The Toronto Catholic District School Board has voted to sanction Trustee Mike Del Grande for comparing homosexuality to bestiality, pedophilia and cannibalism at a board meeting last year.

The TCDSB held a special meeting Wednesday night to revisit a report on the incident and ultimately voted to sanction the Scarborough trustee.

In a statement Thursday, TCDSB Chair Joseph Martino called Del Grande’s behavior “disrespectful to the LGBTQ community as a whole and the TCDSB community.”

The board’s sanctions include a request that Del Grande present a public apology and complete an equity training program. The board will also refrain from appointing Del Grande to any representative position or role for a period of three months.

Martino said the TCDSB also agreed to release a portion of the independent report into the incident, though that action falls short of calls from critics, including former premier Kathleen Wynne, to release the entire report.

“I want to assure students, their families and staff, that the TCDSB is committed to creating inclusive learning environments and school communities that are safe and welcoming places,” Martino said in his statement Thursday.

Del Grande’s comparison came just over a year ago at a Nov. 7, 2019 board meeting where trustees were considering adding new terms, such as “gender identity” and “gender expression,” to the board’s code of conduct to support LGBTQ students.

Del Grande said the move was a “slippery slope” and said if LGBTQ terms were included, pedophiles and cannibals, among others, might demand inclusion as well.

Such comparisons have long been slammed by the LGBTQ community as an effort to demonize its members.  

The independent report, which was written by lawyer Michelle Bird and partially released on Thursday, found that Del Grande “created an unwelcoming and harmful environment for certain members of the Catholic school board community.”

Bird noted in the report that while Del Grande was certainly within his rights and duties to voice disagreement with the proposed changes, “there were many ways in which Mr. Del Grande could have argued his disagreement with the motion to amend the Code of Conduct without crossing the line into disrespectful rhetoric.”

She also noted that his harmful comments were exacerbated by the fact that he made them during a meeting where a delegate had spoken directly to their experience of having suicidal thoughts and losing a friend to suicide due to a lack of acceptance of the gay community.

Bird found that making such comments at a meeting where members of the LGBTQ+ community were present were “disrespectful, not inclusive and lacking in compassion.”

While Bird accepted Del Grande’s assertion that he had the right to provide a Catholic perspective on the amendments, she found he could not do so “in a vacuum.”

“I note that the Trustees’ Code of Conduct specifically states that trustees shall ‘recognize and rigorously defend the constitutional right of Catholic education’” Bird wrote. “The Trustees’ Code of Conduct also speaks to the connection between Catholic schools and the teachings and mission of the Church. These sections of the Trustees’ Code of Conduct cannot, however, be read in a vacuum.”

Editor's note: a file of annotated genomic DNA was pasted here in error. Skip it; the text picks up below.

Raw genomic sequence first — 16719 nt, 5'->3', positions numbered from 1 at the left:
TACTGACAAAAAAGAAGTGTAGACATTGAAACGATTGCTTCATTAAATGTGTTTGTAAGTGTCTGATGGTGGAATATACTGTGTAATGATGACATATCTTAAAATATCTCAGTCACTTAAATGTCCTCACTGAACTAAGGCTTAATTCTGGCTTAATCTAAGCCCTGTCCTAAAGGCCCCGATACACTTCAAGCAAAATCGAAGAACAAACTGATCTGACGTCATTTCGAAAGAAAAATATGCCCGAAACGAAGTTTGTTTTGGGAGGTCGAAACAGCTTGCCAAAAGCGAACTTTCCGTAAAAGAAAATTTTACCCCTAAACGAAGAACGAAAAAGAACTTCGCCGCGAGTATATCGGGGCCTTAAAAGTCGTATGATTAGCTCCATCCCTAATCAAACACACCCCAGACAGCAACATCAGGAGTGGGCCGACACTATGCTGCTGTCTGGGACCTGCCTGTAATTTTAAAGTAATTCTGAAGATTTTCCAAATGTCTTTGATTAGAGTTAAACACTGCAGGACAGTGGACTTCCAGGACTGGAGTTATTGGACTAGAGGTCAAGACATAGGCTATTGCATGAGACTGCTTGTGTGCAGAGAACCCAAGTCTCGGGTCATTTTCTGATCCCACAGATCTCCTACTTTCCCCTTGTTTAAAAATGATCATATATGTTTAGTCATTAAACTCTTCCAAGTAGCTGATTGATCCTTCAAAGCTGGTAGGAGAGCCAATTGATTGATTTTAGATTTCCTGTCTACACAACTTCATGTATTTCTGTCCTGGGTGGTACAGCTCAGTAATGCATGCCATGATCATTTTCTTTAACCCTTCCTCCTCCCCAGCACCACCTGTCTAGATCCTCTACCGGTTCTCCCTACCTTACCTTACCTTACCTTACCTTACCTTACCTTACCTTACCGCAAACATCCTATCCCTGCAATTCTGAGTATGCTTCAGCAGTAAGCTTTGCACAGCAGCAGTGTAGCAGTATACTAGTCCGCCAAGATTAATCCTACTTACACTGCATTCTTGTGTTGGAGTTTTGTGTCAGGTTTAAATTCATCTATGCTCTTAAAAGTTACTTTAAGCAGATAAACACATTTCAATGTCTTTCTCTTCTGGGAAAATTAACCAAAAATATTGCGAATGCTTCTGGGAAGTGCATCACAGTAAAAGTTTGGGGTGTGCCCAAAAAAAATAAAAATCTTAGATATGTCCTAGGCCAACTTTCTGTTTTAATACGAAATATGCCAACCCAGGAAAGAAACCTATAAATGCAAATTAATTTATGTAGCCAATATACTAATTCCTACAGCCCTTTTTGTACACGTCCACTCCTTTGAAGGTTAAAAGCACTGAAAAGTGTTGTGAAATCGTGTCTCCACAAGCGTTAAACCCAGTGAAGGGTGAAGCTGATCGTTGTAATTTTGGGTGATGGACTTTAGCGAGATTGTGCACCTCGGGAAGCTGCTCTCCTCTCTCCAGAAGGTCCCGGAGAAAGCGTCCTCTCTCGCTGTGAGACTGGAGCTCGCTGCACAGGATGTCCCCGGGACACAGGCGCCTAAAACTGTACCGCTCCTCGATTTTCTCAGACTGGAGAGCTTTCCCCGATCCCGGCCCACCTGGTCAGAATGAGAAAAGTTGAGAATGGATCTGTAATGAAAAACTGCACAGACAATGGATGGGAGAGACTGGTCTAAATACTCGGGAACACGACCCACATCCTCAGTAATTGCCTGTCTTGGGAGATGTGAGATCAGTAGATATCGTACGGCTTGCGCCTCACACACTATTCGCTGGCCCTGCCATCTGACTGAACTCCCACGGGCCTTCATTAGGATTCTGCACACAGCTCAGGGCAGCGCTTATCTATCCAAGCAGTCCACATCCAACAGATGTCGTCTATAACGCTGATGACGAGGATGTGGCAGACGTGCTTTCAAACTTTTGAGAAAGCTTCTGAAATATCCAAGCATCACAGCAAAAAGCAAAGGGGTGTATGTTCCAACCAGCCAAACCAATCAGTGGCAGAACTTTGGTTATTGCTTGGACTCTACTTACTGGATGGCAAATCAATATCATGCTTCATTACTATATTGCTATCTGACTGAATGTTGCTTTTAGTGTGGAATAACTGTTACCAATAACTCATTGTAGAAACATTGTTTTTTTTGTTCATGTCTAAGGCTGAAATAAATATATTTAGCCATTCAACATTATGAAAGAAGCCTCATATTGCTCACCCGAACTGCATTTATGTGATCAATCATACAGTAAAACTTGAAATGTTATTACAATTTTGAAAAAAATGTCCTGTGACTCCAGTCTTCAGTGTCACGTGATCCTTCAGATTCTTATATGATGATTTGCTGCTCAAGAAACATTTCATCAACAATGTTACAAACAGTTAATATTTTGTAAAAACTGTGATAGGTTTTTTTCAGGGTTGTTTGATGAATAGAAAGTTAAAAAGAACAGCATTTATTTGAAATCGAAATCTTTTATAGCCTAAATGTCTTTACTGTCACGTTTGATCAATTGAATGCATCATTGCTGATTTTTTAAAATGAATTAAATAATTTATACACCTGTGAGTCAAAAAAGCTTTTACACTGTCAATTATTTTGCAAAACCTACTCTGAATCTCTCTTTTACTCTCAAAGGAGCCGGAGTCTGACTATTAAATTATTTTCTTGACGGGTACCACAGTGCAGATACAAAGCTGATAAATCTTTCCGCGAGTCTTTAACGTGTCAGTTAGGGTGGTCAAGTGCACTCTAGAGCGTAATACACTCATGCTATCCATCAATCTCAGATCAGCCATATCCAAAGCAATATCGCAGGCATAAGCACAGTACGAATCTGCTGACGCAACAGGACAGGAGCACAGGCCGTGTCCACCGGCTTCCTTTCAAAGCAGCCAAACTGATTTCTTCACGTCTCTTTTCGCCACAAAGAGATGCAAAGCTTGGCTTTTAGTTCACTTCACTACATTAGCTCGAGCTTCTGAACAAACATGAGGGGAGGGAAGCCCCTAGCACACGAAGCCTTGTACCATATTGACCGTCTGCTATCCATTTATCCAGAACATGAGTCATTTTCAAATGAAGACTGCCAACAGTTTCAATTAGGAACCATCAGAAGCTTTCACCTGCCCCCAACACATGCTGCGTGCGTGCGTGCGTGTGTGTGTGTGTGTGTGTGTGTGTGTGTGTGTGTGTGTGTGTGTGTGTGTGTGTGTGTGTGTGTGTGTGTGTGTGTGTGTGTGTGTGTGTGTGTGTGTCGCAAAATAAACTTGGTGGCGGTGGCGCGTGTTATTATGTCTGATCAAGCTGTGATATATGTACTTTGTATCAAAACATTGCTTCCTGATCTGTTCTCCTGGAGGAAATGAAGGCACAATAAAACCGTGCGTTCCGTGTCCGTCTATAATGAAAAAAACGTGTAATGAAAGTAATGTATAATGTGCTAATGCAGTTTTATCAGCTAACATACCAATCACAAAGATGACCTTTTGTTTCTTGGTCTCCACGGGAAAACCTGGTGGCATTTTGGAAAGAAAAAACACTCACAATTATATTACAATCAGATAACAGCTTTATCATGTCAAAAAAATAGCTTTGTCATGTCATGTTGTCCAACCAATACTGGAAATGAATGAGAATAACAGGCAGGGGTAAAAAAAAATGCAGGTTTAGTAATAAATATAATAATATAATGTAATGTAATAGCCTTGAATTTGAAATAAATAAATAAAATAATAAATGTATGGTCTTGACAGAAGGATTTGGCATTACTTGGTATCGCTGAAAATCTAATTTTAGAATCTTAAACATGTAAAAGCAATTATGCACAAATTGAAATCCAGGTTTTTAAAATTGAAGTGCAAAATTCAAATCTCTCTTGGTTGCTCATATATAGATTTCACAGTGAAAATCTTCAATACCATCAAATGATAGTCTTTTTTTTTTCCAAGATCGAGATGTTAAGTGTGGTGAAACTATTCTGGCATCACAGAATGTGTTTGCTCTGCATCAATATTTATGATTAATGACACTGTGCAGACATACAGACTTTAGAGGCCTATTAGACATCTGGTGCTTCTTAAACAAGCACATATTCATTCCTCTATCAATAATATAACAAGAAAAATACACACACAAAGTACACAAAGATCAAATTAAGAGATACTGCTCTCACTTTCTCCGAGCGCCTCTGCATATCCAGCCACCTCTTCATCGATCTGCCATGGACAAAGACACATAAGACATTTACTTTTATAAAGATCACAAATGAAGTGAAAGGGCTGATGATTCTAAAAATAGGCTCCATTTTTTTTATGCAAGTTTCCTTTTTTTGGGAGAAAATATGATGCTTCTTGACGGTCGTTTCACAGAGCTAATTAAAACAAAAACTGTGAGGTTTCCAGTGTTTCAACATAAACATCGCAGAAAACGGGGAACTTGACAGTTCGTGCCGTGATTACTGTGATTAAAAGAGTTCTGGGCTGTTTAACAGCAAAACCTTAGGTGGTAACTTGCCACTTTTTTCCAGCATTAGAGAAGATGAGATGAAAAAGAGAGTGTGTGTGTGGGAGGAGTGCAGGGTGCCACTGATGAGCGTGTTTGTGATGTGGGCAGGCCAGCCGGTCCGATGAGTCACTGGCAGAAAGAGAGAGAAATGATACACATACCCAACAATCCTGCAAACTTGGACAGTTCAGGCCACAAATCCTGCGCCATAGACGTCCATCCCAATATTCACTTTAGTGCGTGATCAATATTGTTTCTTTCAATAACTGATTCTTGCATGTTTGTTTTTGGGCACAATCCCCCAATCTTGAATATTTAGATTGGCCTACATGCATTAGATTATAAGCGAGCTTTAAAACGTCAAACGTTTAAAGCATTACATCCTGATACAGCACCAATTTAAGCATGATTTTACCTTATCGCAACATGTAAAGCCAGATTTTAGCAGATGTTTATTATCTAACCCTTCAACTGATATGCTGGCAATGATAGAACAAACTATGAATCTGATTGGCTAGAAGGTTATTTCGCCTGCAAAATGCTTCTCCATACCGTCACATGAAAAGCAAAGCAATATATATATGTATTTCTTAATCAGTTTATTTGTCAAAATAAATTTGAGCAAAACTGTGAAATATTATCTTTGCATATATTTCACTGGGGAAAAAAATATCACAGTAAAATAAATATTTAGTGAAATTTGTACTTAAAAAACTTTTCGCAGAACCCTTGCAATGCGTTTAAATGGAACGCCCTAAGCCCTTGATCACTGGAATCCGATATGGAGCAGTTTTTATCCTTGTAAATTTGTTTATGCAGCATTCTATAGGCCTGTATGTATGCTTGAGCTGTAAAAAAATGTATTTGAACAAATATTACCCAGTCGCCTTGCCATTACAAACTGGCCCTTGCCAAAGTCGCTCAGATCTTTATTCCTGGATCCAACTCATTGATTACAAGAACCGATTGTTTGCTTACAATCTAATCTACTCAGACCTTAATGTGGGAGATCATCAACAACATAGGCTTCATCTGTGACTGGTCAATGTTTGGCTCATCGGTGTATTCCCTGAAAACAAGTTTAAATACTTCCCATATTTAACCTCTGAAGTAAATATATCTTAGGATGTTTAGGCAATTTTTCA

Previous vote to sanction Del Grande failed

Wednesday’s vote follows another TCDSB vote on the issue which failed back in August because it did not meet the required two thirds majority to pass. Four trustees voted against the motion to sanction Del Grande at the August 20 meeting, despite the findings of the independent report.  

Former Ontario premier Katheleen Wynne, who is also gay, a former Toronto District School Board trustee and a former Ontario education minister, spoke at Wednesday night’s meeting and delivered a scathing statement criticizing the board for previously failing to act on the report’s findings.

“Here's what I thought we all understood: that we live in a province where people cannot be disadvantaged or discriminated against because they are gay or lesbian or trans or two spirited. People are not evil or wrong if they live in a same sex family, they are not bad if they express their gender differently than you do,” Wynne said. “We are a diverse society and that makes us stronger. We're called upon to find ways to extend a loving hand to every single child in our school system, and that school system includes our Catholic boards.

“None of our schools is exempt from compliance with the Ontario Human Rights Code, and neither are our school boards – not public, not Catholic, not English, not French – and that's what I thought our consensus was. But my concern is that you chose to protect one of your colleagues who ignored that consensus. You chose to allow one of your members to thumb his nose at all the years of work, and the tears of shame and shame of teenagers who question their sexuality every day, who would contemplate suicide because they have been rejected by their school ,their peers and their community.”

Wynne called on the board to sanction Del Grande and release the full report and warned trustees that “your protection of the Catholic education system is weakened every time you demonstrate that students, staff and families might be less safe, less included less respected in Catholic schools than in other schools in Ontario.”